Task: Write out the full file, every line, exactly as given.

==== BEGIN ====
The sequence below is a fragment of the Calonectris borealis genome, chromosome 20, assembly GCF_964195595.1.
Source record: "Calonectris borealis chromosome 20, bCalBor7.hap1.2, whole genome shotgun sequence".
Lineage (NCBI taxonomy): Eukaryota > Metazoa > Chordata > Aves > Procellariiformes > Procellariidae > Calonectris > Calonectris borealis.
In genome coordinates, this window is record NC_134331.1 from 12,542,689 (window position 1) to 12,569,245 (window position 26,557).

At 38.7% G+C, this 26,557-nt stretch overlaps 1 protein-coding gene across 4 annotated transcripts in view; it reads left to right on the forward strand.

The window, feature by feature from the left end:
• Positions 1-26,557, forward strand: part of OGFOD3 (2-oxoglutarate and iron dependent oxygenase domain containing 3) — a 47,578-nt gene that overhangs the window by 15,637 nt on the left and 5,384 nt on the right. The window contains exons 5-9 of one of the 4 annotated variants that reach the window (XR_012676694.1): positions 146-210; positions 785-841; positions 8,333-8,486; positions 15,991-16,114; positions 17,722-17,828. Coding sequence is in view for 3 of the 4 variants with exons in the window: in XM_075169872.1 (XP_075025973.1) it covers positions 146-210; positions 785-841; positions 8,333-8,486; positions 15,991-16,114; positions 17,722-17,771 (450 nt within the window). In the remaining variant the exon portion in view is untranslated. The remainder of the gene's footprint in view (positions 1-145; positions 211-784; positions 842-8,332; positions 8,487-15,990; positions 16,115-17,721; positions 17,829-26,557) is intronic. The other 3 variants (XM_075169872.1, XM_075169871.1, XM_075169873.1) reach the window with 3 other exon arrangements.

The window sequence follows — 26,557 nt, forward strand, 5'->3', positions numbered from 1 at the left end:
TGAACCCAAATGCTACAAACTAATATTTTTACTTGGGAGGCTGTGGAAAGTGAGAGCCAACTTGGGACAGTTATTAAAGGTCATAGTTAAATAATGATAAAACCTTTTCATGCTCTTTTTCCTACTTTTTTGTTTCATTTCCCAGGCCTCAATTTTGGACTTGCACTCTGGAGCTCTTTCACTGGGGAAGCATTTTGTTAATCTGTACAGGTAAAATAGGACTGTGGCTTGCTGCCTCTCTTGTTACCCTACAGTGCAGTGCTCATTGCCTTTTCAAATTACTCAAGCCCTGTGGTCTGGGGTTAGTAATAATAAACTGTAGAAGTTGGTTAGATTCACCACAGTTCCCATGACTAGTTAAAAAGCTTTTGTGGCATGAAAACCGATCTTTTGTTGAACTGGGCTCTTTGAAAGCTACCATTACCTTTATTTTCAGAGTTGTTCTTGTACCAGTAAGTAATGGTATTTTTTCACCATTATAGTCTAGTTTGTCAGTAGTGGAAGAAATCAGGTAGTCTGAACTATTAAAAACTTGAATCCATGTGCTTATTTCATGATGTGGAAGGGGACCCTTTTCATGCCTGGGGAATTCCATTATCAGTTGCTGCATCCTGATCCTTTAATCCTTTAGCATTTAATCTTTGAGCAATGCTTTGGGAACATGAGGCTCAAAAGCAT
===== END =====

The sequence below is a fragment of the Calonectris borealis genome, chromosome 20, assembly GCF_964195595.1.
Source record: "Calonectris borealis chromosome 20, bCalBor7.hap1.2, whole genome shotgun sequence".
Lineage (NCBI taxonomy): Eukaryota > Metazoa > Chordata > Aves > Procellariiformes > Procellariidae > Calonectris > Calonectris borealis.
In genome coordinates, this window is record NC_134331.1 from 12,542,689 (window position 1) to 12,569,245 (window position 26,557).

At 38.7% G+C, this 26,557-nt stretch overlaps 1 protein-coding gene across 4 annotated transcripts in view; it reads left to right on the forward strand.

The window, feature by feature from the left end:
• Positions 1-26,557, forward strand: part of OGFOD3 (2-oxoglutarate and iron dependent oxygenase domain containing 3) — a 47,578-nt gene that overhangs the window by 15,637 nt on the left and 5,384 nt on the right. The window contains exons 5-9 of one of the 4 annotated variants that reach the window (XR_012676694.1): positions 146-210; positions 785-841; positions 8,333-8,486; positions 15,991-16,114; positions 17,722-17,828. Coding sequence is in view for 3 of the 4 variants with exons in the window: in XM_075169872.1 (XP_075025973.1) it covers positions 146-210; positions 785-841; positions 8,333-8,486; positions 15,991-16,114; positions 17,722-17,771 (450 nt within the window). In the remaining variant the exon portion in view is untranslated. The remainder of the gene's footprint in view (positions 1-145; positions 211-784; positions 842-8,332; positions 8,487-15,990; positions 16,115-17,721; positions 17,829-26,557) is intronic. The other 3 variants (XM_075169872.1, XM_075169871.1, XM_075169873.1) reach the window with 3 other exon arrangements.

The window sequence follows — 26,557 nt, forward strand, 5'->3', positions numbered from 1 at the left end:
TGAACCCAAATGCTACAAACTAATATTTTTACTTGGGAGGCTGTGGAAAGTGAGAGCCAACTTGGGACAGTTATTAAAGGTCATAGTTAAATAATGATAAAACCTTTTCATGCTCTTTTTCCTACTTTTTTGTTTCATTTCCCAGGCCTCAATTTTGGACTTGCACTCTGGAGCTCTTTCACTGGGGAAGCATTTTGTTAATCTGTACAGGTAAAATAGGACTGTGGCTTGCTGCCTCTCTTGTTACCCTACAGTGCAGTGCTCATTGCCTTTTCAAATTACTCAAGCCCTGTGGTCTGGGGTTAGTAATAATAAACTGTAGAAGTTGGTTAGATTCACCACAGTTCCCATGACTAGTTAAAAAGCTTTTGTGGCATGAAAACCGATCTTTTGTTGAACTGGGCTCTTTGAAAGCTACCATTACCTTTATTTTCAGAGTTGTTCTTGTACCAGTAAGTAATGGTATTTTTTCACCATTATAGTCTAGTTTGTCAGTAGTGGAAGAAATCAGGTAGTCTGAACTATTAAAAACTTGAATCCATGTGCTTATTTCATGATGTGGAAGGGGACCCTTTTCATGCCTGGGGAATTCCATTATCAGTTGCTGCATCCTGATCCTTTAATCCTTTAGCATTTAATCTTTGAGCAATGCTTTGGGAACATGAGGCTCAAAAGCAT